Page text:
'Yes doctor' is merely an establishment of the assumption of comp. Saying yes means you are a computationalist. If you say no the you are not one, and one cannot proceed with the argument that follows - though then the onus will be on you to explain *why* you don't believe a computer can substitute for a brain. If you've said yes, then this of course entails that you believe that 'free choice' and 'personal value' (or the subjective experience of them) can be products of a computer program, so there's no contradiction. In fact the circularity is in your reasoning. You are merely reasserting your assumption that choice and personal value must be non-comp, but that is exactly what is at issue in the yes doctor question. That is precisely what we're betting on.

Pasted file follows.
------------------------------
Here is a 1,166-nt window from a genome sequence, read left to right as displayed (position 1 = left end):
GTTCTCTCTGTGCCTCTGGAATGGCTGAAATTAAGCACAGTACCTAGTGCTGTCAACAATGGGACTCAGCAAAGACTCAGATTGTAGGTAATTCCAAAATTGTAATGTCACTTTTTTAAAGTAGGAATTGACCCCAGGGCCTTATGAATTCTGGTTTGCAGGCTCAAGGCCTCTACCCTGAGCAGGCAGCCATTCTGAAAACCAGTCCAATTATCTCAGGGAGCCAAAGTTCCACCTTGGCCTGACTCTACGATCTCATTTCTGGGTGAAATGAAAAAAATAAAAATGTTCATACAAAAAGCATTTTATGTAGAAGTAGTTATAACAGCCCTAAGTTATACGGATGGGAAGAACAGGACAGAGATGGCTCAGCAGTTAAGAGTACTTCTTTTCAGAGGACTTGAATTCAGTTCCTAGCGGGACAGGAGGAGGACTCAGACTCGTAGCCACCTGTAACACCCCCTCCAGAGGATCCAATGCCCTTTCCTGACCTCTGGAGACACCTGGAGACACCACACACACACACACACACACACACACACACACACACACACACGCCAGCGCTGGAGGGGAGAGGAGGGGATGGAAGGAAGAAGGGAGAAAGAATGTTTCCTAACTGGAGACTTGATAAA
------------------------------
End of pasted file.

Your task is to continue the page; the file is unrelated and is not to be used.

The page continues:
On Feb 22, 6:42 pm, Craig Weinberg <whatsons...@gmail.com> wrote: > Has someone already mentioned this? > > I woke up in the middle of the night with this, so it might not make > sense...or... > > The idea of saying yes to the doctor presumes that we, in the thought > experiment, bring to the thought experiment universe: > > 1. our sense of own significance (we have to be able to care about > ourselves and our fate in the first place) > 2. our perceptual capacity to jump to conclusions without logic (we > have to be able feel what it seems like rather than know what it > simply is.) > > Because of 1, it is assumed that the thought experiment universe > includes the subjective experience of personal value - that the > patient has a stake, or 'money to bet'. Because of 2, it is assumed > that libertarian free will exists in the scenario - we have to be able > to 'bet' in the first place. As far as I know, comp can only answer > 'True, doctor', 'False, doctor', or 'I don't know, or I can't answer, > doctor.' > > So, what this means is that in the scenario, while not precluding that > a form of comp based consciousness could exist, does preclude that it > is the only form of consciousness that exists, so therefore does not > prove that in comp consciousness must arise from comp since it relies > on non-comp to prove it. The same goes for the Turing Test, which > after all is only about betting on imitation. Does the robot seem real > to me? Bruno adds another layer to this by forcing our thought > experimenter to care whether they are or not. > > What say ye, mighty logicians? Both of these tests succeed > unintentionally at revealing the essentials of consciousness, not in > front of our eyes with the thought experiment, but behind our backs. > The sleight of hand is hidden innocently in the assumption of free > will (and significance). In any universe where consciousness arises > from comp, consciousness may be able to pass or fail the test as the > tested object, but it cannot receive the test as a testing subject > unless free will and significance are already presumed to be comp. -- You received this message because you are subscribed to the Google Groups "Everything List" group. To post to this group, send email to firstname.lastname@example.org. To unsubscribe from this group, send email to everything-list+unsubscr...@googlegroups.com. For more options, visit this group at http://groups.google.com/group/everything-list?hl=en.